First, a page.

Jerry Beck reviews Oxygen's flagship show, X-Chromosome, and finds it is funny, entertaining and real...even if you aren't a woman!
The best animated show you can't see (well at least 50% of the country can't) is X-Chromosome, which airs on the Oxygen network.
Oxygen Media is the women's cable TV and Internet network founded by Geraldine Laybourne, Oprah Winfrey, and TV producers Marcey Carsey, Tom Werner and Caryn Mandabach.
Hey Monie introduces the first network animated series based on an African-American woman and her friends. © Oxygen Media. All rights reserved. A fresh form of portraiture, the Drawn from Life series communicates that the ordinary can be extraordinary. © Oxygen Media. All rights reserved.
X-Chromosome is an animated anthology series which features six rotating regular segments: Avenue Amy, Oxygen's answer to Sex In The City, chronicling the adventures of Amy Sohn, a real-life sex columnist constantly on the prowl for material; Bitchy Bitch, based on Roberta Gregory's alternative comic book; Corky Q's Chick Flicks, in which clay animator Corky Quackenbush lampoons movies primarily marketed to female audiences; Drawn From Life, Paul and Sandra Fierlinger's portraiture of real women's stories; Fat Girl which centers on Kate Bloom, a warm-hearted, funny, intelligent, fat woman living in ultra-thin Los Angeles; and Hey Monie, about the life of a single African-American professional in big city America.
There are also slots for one-shot productions -- like The Adventures Of Harry Follicle (by Chris Bonner and Sarah Bereczki) about a pubic hair that goes from body to body looking for a warm place to live.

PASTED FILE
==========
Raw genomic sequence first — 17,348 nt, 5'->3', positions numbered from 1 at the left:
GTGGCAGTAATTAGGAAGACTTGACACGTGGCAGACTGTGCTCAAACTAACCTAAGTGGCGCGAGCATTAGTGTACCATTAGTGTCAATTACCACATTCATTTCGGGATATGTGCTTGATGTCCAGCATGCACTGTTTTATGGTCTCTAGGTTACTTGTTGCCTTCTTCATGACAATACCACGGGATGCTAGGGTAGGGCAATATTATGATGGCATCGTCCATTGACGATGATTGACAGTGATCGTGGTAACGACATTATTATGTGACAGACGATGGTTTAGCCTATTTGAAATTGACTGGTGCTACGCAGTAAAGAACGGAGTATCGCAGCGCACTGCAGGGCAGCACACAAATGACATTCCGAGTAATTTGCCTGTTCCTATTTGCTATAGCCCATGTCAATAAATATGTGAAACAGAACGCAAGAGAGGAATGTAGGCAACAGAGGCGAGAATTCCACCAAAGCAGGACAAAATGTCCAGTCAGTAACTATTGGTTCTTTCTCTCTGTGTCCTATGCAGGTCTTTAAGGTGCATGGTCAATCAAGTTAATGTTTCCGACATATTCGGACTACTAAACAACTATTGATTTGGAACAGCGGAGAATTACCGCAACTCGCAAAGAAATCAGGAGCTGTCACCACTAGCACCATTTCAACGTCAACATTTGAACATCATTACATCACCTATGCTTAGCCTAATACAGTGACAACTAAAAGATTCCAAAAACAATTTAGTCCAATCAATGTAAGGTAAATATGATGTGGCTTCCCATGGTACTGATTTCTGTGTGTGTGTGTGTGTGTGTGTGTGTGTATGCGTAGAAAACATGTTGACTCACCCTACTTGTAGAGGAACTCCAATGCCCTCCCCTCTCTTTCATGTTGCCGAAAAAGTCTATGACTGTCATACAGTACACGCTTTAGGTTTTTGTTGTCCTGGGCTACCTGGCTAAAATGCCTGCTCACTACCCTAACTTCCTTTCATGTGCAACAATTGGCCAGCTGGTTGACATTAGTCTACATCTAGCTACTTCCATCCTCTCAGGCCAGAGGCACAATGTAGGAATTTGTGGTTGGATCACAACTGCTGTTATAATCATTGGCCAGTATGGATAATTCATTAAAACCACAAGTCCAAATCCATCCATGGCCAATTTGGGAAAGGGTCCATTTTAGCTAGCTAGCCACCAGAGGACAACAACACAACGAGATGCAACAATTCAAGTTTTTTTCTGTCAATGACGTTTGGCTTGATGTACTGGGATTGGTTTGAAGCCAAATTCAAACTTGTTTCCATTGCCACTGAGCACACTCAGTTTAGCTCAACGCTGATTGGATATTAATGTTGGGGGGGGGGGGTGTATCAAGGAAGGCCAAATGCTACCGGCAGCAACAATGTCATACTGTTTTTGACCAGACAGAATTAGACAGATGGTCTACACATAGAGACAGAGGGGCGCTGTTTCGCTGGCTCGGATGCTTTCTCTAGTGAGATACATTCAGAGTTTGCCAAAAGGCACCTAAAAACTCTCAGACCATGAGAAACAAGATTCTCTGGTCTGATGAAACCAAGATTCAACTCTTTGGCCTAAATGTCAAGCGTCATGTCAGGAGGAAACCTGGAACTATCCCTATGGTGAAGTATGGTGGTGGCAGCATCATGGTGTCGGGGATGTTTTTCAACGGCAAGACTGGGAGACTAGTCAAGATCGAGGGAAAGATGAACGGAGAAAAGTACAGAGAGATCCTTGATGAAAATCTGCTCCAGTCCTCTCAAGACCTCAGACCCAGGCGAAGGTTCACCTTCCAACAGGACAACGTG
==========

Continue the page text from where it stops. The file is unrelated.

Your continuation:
Bitchy Bits, another successful series featured on Oxygen based on the award-winning comic-book series Naughty Bits by cartoonist Roberta Gregory. © Oxygen Media. All rights reserved. Avenue Amy, like the character, is intelligent, self-aware, analytical and a big hit on X-Chromosome. © Oxygen Media. All rights reserved.
The X-Chromosome shorts are very clever -- always teetering on the brink of bad taste, but earning solid laughs from outrageous situations derived from real life or zany fantasy. And though the show is based on and aimed at women, I've found (as a man) that the comedy herein is quite universal.
The range of animation styles works very well together -- from cel to clay, from Flash to pencil sketch. It has the air of an international festival, and yet totally accessible and entertaining. It's classy, without pandering to the base cartoon antics that some producers think adult animation must stoop to.
The real highlight of the series is Corky Q's Chick Flicks. Quackenbush is a favorite from his MAD TV sketches, and Spike & Mike Sick & Twisted Festivals, and he doesn't disappoint here with his movie spoofs. For example, Bitanic (a spoof of Titanic) adds an Ellen-type stand-up comic to the deck of the doomed ocean-liner. Young Rose finds her true self and true love -- and gives new meaning to the term "going down with the ship." Dirty River-Dancing (a spoof of Dirty Dancing) places the innocent Jennifer Grey character into the hands of river-dancing IRA terrorists. Other parodies in this series include Pretty Woman II: Runaway Hooker Bride and Castaway: A Woody Allen Film. Quackenbush has really improved over the years and this is his best work to date. The models, the sets, the animation and most importantly, the writing, is top notch.
It's a shame all this great work is only available on a cable channel not available in most cities, though clips from X-Chromosome animation can be seen on their Website -- and a few shorts have been entered in film festivals.
Anthology series of any type, live or animated, have always been a hard sell to the public. But MTV's Liquid Television begat Beavis and Butt-head and Aeon Flux, so while Oxygen is still fishing for a breakout signature show, I suspect they'll catch it on X-Chromosome.
Jerry Beck is an animation producer and cartoon historian who is simultaneously developing a show with MTV Animation and writing a book for Harry N. Abrams Publishers. He also has a cool Website at www.cartoonresearch.com.